“Brock” was a legendary character. He came to live here because of his best friend and partner in crime, Paul Newman. He stayed because of his marriage to Westport native, Jennifer O’Reilly, and their children, Keleigh and Spencer. Spencer is now a noted race car driver too.

Brock was a class act through and through. A true southern gentleman with a warm heart, an easy smile and always a mischievous twinkle in his eye. Cooler than cool, this humble Florida boy packed his life with fun and adventure that took him to every corner of the globe, and had him raising jars and rubbing elbows with some of the most notable and interesting people of our times.

Michael Brockman (right) and friend.

His stories, and the telling of them, were legendary. Just ask Jack Nicholson. Or everyone who knew him, and was lucky enough to have called him their friend.

He lived a life most men might well have dreamed of, “working” as a professional race car driver, a writer for Motor Trend, an actor, a stuntman, camp counselor at the Hole in the Wall Gang Camp, and a businessman, owning and operating Connecticut Volvo and Mazda dealerships for the better part of the last 25 years of his life.

He was a great friend to his friends, and a loving husband to his former wife, Jennifer, with whom he enjoyed a warm and caring relationship that extended beyond their run as a married couple.

More than anything he delighted in his role as the father to Keleigh and Spencer, something we often talked about over a cold Budweiser. He revolved around them with absolute joy, celebrating and supporting their dreams and wishes.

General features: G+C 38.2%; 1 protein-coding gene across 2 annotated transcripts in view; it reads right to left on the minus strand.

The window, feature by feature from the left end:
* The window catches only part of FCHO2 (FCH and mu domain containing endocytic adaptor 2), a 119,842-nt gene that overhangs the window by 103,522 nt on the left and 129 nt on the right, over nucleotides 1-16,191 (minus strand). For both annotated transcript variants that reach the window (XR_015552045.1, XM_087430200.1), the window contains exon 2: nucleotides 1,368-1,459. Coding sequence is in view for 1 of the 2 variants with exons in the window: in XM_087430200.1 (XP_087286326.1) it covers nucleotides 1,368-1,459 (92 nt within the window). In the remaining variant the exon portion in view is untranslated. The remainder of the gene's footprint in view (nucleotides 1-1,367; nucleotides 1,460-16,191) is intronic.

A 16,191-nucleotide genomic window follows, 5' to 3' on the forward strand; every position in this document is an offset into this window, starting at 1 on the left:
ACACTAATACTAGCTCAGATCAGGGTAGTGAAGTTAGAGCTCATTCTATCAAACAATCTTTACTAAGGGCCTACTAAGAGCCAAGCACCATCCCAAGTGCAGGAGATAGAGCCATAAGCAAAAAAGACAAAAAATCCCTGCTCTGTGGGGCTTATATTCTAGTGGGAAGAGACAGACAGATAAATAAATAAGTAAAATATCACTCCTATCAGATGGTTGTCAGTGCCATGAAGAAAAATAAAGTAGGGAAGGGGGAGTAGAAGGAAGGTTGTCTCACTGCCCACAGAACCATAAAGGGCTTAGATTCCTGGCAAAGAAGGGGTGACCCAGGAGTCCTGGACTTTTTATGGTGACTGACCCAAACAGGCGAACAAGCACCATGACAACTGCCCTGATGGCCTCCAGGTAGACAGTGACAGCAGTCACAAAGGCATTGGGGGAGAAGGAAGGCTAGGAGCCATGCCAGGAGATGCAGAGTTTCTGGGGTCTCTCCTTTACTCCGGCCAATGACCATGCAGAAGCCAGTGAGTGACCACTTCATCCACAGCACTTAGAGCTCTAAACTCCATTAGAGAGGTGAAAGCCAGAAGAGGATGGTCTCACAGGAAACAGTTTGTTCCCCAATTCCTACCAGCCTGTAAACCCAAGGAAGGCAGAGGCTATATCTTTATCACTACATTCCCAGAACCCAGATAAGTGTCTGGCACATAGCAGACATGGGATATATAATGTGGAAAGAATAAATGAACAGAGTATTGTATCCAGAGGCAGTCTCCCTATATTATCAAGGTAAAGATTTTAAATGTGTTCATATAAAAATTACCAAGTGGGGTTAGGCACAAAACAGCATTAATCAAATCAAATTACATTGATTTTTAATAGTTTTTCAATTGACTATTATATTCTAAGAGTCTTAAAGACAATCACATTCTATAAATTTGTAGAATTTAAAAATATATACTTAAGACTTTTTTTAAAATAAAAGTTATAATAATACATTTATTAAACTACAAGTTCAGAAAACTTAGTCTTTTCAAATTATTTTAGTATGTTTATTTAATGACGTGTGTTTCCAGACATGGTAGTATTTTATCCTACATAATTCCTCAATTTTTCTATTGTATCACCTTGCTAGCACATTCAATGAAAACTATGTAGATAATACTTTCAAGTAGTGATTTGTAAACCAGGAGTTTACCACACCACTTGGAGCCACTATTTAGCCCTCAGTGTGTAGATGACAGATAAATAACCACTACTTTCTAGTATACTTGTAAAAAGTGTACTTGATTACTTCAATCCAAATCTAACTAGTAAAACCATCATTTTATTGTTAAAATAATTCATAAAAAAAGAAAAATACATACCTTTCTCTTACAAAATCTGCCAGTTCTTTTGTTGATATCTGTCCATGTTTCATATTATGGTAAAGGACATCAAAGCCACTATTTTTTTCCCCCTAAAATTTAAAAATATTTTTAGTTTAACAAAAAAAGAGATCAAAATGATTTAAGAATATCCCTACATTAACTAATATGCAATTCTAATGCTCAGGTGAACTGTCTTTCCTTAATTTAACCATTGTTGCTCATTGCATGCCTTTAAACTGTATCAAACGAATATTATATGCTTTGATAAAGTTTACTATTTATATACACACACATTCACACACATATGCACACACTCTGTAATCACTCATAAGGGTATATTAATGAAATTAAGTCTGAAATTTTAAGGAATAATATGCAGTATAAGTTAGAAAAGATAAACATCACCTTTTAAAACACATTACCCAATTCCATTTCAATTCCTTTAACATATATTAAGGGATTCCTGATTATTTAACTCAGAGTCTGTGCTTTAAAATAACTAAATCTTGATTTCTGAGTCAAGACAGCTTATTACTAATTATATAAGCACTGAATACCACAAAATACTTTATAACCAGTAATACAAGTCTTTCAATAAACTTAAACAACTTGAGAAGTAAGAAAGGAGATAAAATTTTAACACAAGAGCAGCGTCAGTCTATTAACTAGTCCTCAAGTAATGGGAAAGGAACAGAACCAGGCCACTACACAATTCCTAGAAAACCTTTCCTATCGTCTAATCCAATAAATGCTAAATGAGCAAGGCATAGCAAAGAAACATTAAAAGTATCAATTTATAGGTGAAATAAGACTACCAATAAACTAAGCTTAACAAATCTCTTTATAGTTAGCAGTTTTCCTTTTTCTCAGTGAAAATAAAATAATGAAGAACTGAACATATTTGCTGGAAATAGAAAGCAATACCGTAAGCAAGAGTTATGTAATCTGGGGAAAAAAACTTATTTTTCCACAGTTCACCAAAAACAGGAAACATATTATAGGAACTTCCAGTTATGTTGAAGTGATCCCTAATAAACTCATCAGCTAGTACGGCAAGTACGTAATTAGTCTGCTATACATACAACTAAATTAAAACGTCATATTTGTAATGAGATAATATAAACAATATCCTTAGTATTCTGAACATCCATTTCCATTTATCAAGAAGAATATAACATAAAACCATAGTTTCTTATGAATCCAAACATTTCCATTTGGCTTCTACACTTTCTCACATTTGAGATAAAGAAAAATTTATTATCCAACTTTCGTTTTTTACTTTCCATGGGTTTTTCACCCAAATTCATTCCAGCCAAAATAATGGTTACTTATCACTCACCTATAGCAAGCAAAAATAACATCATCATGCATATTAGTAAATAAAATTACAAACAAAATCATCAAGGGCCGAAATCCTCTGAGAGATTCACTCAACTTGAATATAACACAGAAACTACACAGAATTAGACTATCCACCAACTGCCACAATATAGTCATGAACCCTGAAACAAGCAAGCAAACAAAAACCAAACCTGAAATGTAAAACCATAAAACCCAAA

With Keleigh he shared his love of acting, and joined her as a cast member of “Blue Bloods” from time to time.

With Spencer he delighted in celebrating his “gift” for making race cars go fast — very, very fast — besting racers with more money and newer technology, and watching him stand on the podium almost every time he raced.

Michael and Spencer Brockman.

And with both he shared his love of so much, including sushi, enjoying weekly feasts as fixtures at the sushi bar at Sakura.

Brock and I got together late summer with another pal, Ian O’Malley, for what would wind up being our last beer at the Black Duck. We had a heck of a good time, raised a little hell, and traded stories and laughs, toasting to the next time we’d be together.  Turns out, it won’t be at the Duck.

Until we meet again, my friend: This Bud’s for you! Cheers.

(A celebration of Michael’s life is set for Sunday, December 8, from 2 to 6 p.m. at his dealership, 915 Boston Post Road in Milford. If you plan to attend, please email brockmaninfo@gmail.com. In lieu of flowers, friends may consider a contribution in Michael’s memory to the Boggy Creek Gang Camp, 30500 Brantley Branch Rd., Eustis, FL, 32736.)

Mangia! Ignazio’s Opens Monday

The long wait is over.

On Monday, Ignazio’s officially opens for business.